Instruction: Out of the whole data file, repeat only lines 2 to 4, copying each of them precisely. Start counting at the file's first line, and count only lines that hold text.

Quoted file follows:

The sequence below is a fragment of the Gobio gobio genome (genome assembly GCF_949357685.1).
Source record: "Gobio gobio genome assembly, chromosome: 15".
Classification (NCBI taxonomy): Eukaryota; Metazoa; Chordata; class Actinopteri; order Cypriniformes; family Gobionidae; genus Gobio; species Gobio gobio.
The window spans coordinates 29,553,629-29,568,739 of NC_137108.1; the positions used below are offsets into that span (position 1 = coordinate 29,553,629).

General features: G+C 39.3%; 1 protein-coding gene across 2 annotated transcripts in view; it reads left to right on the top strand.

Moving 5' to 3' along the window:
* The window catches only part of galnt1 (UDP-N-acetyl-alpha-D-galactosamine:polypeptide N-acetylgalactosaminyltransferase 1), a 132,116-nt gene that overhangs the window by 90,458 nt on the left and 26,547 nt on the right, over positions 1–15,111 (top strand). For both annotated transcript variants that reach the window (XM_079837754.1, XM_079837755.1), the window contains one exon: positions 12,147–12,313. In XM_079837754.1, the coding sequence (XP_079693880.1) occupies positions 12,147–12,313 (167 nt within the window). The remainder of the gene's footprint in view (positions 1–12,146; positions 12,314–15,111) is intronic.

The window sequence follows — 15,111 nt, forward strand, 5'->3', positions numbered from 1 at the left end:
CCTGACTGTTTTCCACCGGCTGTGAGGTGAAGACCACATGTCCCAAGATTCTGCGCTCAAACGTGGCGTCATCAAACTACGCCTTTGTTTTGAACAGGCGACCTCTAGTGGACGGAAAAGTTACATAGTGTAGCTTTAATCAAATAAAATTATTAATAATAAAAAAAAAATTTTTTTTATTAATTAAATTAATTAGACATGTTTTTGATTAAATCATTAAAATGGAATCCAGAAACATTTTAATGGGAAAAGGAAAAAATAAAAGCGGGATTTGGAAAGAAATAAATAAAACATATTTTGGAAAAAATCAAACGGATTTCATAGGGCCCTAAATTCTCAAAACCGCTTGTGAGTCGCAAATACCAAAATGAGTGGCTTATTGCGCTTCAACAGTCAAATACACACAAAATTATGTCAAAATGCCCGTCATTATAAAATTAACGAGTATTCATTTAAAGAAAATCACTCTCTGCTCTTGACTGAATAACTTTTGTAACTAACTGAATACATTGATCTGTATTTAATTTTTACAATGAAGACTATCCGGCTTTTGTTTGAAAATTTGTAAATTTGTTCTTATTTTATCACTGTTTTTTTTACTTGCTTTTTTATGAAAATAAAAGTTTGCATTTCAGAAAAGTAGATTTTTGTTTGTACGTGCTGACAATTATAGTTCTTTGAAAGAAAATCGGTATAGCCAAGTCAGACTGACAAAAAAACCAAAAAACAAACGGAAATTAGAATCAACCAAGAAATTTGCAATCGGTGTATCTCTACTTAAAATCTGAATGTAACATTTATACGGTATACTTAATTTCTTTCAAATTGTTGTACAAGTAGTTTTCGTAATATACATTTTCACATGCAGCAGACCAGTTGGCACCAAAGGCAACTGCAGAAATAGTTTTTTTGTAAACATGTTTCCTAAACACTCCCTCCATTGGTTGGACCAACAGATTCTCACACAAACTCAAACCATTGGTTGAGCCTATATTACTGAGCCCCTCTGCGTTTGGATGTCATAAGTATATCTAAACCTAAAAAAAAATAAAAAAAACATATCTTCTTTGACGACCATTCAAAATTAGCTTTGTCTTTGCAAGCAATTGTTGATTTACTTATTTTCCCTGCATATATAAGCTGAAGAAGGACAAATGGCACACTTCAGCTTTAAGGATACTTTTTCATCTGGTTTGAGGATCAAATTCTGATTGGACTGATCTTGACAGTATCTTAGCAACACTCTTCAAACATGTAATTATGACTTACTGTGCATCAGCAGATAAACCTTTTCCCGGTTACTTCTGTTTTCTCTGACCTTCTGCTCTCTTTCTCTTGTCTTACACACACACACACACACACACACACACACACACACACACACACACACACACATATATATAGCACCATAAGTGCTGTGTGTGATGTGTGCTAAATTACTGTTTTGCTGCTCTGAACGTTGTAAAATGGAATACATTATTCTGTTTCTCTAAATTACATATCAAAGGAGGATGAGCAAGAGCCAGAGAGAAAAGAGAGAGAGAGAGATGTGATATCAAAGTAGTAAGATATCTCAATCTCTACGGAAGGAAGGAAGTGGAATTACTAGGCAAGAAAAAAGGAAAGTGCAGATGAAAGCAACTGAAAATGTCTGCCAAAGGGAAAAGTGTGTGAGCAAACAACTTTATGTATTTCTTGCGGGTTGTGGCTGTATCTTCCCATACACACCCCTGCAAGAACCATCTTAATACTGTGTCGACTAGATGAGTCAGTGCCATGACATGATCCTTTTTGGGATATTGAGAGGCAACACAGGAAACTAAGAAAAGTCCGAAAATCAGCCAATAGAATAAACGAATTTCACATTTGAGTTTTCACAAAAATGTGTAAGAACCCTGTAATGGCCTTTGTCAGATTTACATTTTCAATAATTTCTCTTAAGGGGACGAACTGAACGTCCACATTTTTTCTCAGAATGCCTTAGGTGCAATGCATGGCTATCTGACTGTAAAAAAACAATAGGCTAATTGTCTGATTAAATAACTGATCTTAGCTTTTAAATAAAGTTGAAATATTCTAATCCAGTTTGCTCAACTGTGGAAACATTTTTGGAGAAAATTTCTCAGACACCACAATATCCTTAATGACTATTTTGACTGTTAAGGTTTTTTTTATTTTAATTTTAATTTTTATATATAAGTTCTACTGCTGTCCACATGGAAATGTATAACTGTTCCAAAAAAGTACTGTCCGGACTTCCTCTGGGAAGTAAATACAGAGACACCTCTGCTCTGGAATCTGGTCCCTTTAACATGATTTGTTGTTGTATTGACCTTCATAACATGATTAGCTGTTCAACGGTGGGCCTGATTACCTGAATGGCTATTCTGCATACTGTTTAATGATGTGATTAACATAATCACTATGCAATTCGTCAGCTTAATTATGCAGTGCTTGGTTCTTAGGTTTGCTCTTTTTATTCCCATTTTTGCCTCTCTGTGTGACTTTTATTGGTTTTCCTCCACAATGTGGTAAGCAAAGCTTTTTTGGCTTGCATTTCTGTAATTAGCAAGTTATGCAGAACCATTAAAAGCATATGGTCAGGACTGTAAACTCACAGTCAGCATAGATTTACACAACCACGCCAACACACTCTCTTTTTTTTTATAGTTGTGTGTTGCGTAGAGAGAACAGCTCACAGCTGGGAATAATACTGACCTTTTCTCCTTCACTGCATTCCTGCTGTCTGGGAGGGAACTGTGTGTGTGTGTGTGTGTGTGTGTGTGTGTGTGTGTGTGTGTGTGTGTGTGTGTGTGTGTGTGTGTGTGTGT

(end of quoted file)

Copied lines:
Source record: "Gobio gobio genome assembly, chromosome: 15".
Classification (NCBI taxonomy): Eukaryota; Metazoa; Chordata; class Actinopteri; order Cypriniformes; family Gobionidae; genus Gobio; species Gobio gobio.
The window spans coordinates 29,553,629-29,568,739 of NC_137108.1; the positions used below are offsets into that span (position 1 = coordinate 29,553,629).